Should We Prepare Our Students for Solo Living?

It's time for us to integrate Singles Studies into the academic curriculum

Posted Sep 02, 2019

 CC0
Should the Education System Prepare Students for Solo Living?
Source: CC0

We begin a new academic year this week and it is time to refresh our curricula with a new field: Singles Studies.

This shouldn't come as a surprise. Despite the prevalent social and psychological forces that push people into marriage, our reality is inevitably changing and doing so rapidly. Today, unmarried individuals are the fastest-growing demographic in many countries. The number of individuals getting married has been decreasing across the Western world and indeed in some developing countries since the 1970s.

Simultaneously, those who do get married do so at a later stage of life, and among those who get married, there was a significant increase in divorce rates. For example, in the USA, the proportion of children living with two married parents decreased from 87 percent at the start of the 1960s to approximately 65 percent in the 2010s. 

In addition to the rising average age of first marriage and increased likelihood of divorce, an increasing number of individuals are actively choosing to live by themselves. By one estimate, the number of single adults living alone increased 48 million worldwide in the past 12 year period.

We Must Prepare Our Students     

If we want to address this growing trend, the education system should actively encourage the study and development of a happy and healthy singlehood. Since the early 1970s, the American school curriculum has been designed to include gender, ethnic, and environmental studies. Each of these topics is a worthy initiative that shatters fallacies, broadens perspectives, and promotes benevolent standpoints of ignored and disadvantaged populations.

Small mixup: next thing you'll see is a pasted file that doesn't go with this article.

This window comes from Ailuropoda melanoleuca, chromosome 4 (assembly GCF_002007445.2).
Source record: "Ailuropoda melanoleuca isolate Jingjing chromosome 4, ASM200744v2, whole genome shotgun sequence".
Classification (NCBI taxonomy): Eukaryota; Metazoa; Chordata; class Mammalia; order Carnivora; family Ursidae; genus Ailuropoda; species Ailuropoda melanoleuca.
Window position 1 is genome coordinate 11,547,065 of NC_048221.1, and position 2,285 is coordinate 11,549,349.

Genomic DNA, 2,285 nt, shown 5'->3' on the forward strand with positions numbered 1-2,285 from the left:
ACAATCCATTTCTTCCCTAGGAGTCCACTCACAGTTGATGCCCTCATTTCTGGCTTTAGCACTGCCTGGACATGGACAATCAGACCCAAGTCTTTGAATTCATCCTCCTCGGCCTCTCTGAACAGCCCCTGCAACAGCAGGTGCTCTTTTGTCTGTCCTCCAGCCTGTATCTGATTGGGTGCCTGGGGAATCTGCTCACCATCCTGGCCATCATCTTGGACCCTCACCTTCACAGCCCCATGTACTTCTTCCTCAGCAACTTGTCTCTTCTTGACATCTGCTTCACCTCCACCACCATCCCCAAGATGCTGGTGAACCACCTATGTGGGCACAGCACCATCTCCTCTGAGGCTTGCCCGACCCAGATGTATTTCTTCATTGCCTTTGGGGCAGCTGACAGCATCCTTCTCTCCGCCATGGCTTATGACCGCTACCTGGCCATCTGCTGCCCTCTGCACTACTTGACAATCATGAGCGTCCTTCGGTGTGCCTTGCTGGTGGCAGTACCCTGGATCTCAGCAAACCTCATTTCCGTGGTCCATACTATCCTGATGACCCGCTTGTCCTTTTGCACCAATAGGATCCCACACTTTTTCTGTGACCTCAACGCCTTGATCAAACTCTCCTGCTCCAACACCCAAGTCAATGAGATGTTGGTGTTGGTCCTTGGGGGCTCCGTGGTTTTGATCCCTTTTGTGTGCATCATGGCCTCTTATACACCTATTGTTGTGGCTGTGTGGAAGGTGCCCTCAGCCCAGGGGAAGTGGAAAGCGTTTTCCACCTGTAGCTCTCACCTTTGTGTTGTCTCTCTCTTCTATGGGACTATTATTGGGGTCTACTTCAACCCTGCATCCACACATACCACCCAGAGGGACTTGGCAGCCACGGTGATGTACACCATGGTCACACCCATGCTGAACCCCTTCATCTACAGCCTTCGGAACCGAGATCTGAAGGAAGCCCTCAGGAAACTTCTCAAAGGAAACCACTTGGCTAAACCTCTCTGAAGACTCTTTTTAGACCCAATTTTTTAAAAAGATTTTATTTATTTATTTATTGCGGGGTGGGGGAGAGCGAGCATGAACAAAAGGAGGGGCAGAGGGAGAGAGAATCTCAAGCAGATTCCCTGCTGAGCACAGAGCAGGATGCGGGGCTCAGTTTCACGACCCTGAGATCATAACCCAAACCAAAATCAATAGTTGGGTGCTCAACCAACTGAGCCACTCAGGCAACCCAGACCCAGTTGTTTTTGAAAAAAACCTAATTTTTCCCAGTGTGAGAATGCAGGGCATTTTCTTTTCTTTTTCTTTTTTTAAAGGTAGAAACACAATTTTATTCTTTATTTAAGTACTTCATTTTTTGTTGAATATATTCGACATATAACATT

However, because marriage is so ingrained in the social discourse, the importance of educating students about singlehood and preparing them for living the single life is still missing from most countries’ curriculum. Given that a quarter of today’s children will never marry and that 40-50 percent of those who do will divorce, it is essential to equip the coming generations with a social and psychological toolbox of how to live satisfying and fulfilling lives as singles.

Moreover, social workers, psychologists, and doctors should be trained to serve the singles population. Learning about singleness in schools and supporting high-quality solo lifestyles through the health and welfare ministries, exactly as is done with family life, are essential to our society.

Special information points in schools should also be set up and school counselors should dedicate at least one meeting a year to the subject. Today’s children need these services for their own wellbeing as well as for understanding and accepting the many singles who will surround them in their adult lives as we as in their current reality.

Academia should also play a role in preparing future generations for the possibility of being single. Until now, the vast majority of academic research was based on the obsolete assumption that marriage should dominate adult life. As a result, singles are underrepresented and even misrepresented in scholarship and policy papers.

Teaching and research in colleges and universities should recognize the single lifestyle as a legitimate field of study in and of itself. By better understanding the psychological, social, and even physical repertoire of happy and healthy singles, it will be possible to make recommendations on how to improve single living and prepare students to accept and celebrate solo going if they choose so.

We cannot ignore single studies and education anymore. We are open to various sexual identities, we celebrate different ethnicities, and we tolerate a wide array of political views, yet we still live in a society where singles, especially in advanced adulthood, are urged to couple up or otherwise face prejudices.

These stereotypes hurt both singles and couples. Singles – whether they are divorced, widowed or never-married – clearly suffer by being socially excluded or by being burdened with extra work, while their bosses assume they have “spare time.”

But this does not mean married people are not harmed by these prejudices as well. The same stereotypes pressure many couples to marry although they might not be sure if they are ready for such a big commitment. Couples might marry only to realize later they made a bad or premature decision.

Singles studies in schools and universities will prepare singles and couples alike to accept whatever marital status they are in and choose their next steps freely. They will know how to navigate the solo lifestyle and will feel good about themselves and their surroundings regardless of their marital choices and circumstances.